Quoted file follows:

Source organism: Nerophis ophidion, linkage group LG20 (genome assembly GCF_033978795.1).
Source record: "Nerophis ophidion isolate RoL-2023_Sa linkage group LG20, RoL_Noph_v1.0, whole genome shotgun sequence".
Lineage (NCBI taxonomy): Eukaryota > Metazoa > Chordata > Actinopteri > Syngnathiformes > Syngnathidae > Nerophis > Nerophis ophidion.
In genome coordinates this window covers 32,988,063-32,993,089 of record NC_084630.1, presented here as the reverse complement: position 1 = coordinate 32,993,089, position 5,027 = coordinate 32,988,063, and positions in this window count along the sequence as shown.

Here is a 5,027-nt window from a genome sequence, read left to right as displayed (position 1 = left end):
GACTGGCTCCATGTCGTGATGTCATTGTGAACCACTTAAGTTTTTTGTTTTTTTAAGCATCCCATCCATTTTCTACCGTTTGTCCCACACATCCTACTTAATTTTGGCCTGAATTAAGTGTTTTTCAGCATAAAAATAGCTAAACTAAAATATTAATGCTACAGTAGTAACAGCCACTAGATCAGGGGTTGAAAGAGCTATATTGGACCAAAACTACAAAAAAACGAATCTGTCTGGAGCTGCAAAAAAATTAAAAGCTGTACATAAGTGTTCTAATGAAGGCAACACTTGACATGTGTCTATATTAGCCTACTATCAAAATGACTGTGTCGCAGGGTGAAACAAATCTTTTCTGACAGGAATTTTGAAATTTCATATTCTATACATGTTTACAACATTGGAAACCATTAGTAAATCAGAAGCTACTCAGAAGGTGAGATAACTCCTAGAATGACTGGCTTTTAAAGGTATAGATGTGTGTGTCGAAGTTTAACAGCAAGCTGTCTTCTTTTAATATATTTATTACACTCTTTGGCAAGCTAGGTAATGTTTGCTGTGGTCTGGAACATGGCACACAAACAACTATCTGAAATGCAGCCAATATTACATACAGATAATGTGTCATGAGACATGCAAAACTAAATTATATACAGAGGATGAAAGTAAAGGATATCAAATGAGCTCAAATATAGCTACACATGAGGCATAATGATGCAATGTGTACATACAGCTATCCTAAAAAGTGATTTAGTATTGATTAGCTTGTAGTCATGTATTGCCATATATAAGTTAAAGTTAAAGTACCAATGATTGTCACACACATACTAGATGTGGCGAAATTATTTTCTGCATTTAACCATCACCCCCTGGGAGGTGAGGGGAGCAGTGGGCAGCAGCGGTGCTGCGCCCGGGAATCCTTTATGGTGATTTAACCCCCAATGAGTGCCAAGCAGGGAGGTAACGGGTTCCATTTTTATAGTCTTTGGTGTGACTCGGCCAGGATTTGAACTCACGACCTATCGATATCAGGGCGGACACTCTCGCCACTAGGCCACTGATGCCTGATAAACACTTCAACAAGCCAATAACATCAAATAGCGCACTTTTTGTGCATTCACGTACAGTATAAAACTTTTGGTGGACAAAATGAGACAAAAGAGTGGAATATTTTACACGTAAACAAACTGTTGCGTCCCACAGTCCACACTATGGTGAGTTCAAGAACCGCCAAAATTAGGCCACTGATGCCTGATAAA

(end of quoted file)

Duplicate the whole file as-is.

Source organism: Nerophis ophidion, linkage group LG20 (genome assembly GCF_033978795.1).
Source record: "Nerophis ophidion isolate RoL-2023_Sa linkage group LG20, RoL_Noph_v1.0, whole genome shotgun sequence".
Lineage (NCBI taxonomy): Eukaryota > Metazoa > Chordata > Actinopteri > Syngnathiformes > Syngnathidae > Nerophis > Nerophis ophidion.
In genome coordinates this window covers 32,988,063-32,993,089 of record NC_084630.1, presented here as the reverse complement: position 1 = coordinate 32,993,089, position 5,027 = coordinate 32,988,063, and positions in this window count along the sequence as shown.

Here is a 5,027-nt window from a genome sequence, read left to right as displayed (position 1 = left end):
GACTGGCTCCATGTCGTGATGTCATTGTGAACCACTTAAGTTTTTTGTTTTTTTAAGCATCCCATCCATTTTCTACCGTTTGTCCCACACATCCTACTTAATTTTGGCCTGAATTAAGTGTTTTTCAGCATAAAAATAGCTAAACTAAAATATTAATGCTACAGTAGTAACAGCCACTAGATCAGGGGTTGAAAGAGCTATATTGGACCAAAACTACAAAAAAACGAATCTGTCTGGAGCTGCAAAAAAATTAAAAGCTGTACATAAGTGTTCTAATGAAGGCAACACTTGACATGTGTCTATATTAGCCTACTATCAAAATGACTGTGTCGCAGGGTGAAACAAATCTTTTCTGACAGGAATTTTGAAATTTCATATTCTATACATGTTTACAACATTGGAAACCATTAGTAAATCAGAAGCTACTCAGAAGGTGAGATAACTCCTAGAATGACTGGCTTTTAAAGGTATAGATGTGTGTGTCGAAGTTTAACAGCAAGCTGTCTTCTTTTAATATATTTATTACACTCTTTGGCAAGCTAGGTAATGTTTGCTGTGGTCTGGAACATGGCACACAAACAACTATCTGAAATGCAGCCAATATTACATACAGATAATGTGTCATGAGACATGCAAAACTAAATTATATACAGAGGATGAAAGTAAAGGATATCAAATGAGCTCAAATATAGCTACACATGAGGCATAATGATGCAATGTGTACATACAGCTATCCTAAAAAGTGATTTAGTATTGATTAGCTTGTAGTCATGTATTGCCATATATAAGTTAAAGTTAAAGTACCAATGATTGTCACACACATACTAGATGTGGCGAAATTATTTTCTGCATTTAACCATCACCCCCTGGGAGGTGAGGGGAGCAGTGGGCAGCAGCGGTGCTGCGCCCGGGAATCCTTTATGGTGATTTAACCCCCAATGAGTGCCAAGCAGGGAGGTAACGGGTTCCATTTTTATAGTCTTTGGTGTGACTCGGCCAGGATTTGAACTCACGACCTATCGATATCAGGGCGGACACTCTCGCCACTAGGCCACTGATGCCTGATAAACACTTCAACAAGCCAATAACATCAAATAGCGCACTTTTTGTGCATTCACGTACAGTATAAAACTTTTGGTGGACAAAATGAGACAAAAGAGTGGAATATTTTACACGTAAACAAACTGTTGCGTCCCACAGTCCACACTATGGTGAGTTCAAGAACCGCCAAAATTAGGCCACTGATGCCTGATAAA